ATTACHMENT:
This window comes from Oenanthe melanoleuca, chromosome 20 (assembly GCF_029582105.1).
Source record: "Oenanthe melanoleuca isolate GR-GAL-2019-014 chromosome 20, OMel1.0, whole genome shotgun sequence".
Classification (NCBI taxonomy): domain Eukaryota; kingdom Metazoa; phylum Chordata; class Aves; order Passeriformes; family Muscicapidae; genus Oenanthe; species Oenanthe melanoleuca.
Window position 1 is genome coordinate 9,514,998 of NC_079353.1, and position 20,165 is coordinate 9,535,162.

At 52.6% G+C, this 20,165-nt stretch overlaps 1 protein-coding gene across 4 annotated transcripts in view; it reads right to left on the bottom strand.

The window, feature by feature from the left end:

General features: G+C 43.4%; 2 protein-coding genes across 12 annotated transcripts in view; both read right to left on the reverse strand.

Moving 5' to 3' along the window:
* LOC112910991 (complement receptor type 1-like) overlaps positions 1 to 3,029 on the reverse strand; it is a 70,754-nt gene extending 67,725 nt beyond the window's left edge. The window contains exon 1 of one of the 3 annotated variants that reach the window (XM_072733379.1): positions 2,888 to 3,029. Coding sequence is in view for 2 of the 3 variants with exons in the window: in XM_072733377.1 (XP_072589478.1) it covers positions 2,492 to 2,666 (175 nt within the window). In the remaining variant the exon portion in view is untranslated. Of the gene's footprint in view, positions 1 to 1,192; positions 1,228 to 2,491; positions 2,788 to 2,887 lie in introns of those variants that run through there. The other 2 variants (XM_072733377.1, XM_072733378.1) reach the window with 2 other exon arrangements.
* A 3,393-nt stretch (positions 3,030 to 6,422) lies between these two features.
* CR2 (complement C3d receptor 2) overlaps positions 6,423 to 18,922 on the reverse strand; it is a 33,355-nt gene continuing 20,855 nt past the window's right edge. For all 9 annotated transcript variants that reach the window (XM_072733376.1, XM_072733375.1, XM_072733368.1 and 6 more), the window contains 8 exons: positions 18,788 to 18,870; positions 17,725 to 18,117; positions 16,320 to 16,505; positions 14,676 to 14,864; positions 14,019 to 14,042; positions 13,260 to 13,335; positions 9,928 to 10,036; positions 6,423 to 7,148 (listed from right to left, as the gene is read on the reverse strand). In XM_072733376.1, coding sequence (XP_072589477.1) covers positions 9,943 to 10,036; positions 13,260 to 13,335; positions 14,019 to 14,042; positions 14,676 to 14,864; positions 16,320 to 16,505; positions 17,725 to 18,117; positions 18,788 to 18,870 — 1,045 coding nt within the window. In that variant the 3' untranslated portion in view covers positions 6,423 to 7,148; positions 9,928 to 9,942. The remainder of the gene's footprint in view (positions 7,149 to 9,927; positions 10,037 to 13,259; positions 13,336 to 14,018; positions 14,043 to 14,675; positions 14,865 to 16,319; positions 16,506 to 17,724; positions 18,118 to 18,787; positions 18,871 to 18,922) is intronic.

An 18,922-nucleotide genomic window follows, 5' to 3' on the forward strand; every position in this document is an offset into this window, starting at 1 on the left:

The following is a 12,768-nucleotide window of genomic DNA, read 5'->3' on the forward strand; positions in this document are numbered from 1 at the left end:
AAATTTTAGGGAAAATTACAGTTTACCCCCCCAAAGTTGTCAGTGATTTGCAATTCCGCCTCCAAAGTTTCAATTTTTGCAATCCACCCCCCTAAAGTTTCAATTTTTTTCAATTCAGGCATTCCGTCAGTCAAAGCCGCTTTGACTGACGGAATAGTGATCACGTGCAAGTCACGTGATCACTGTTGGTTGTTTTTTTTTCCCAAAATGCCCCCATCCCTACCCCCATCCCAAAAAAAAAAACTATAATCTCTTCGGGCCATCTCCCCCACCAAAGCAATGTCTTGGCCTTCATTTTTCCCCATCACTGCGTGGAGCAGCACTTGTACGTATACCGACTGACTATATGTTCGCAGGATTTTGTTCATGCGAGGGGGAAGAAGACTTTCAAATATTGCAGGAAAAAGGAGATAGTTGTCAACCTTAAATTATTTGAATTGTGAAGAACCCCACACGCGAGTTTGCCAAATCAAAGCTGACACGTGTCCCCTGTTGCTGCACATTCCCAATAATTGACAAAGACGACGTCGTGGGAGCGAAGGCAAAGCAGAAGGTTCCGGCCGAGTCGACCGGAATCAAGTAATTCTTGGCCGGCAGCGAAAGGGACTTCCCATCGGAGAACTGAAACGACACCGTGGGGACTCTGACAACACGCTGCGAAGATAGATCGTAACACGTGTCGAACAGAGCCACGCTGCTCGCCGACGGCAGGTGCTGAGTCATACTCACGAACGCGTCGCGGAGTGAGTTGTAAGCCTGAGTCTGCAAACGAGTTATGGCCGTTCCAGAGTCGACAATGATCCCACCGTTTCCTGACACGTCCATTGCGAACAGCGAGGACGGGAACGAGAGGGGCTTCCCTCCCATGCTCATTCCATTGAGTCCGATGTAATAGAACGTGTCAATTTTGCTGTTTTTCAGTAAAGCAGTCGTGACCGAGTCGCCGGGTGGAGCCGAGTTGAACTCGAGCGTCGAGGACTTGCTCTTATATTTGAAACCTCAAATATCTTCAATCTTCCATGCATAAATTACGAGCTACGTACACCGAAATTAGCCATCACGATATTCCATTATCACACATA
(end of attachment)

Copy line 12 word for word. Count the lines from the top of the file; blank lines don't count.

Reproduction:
An 18,922-nucleotide genomic window follows, 5' to 3' on the forward strand; every position in this document is an offset into this window, starting at 1 on the left: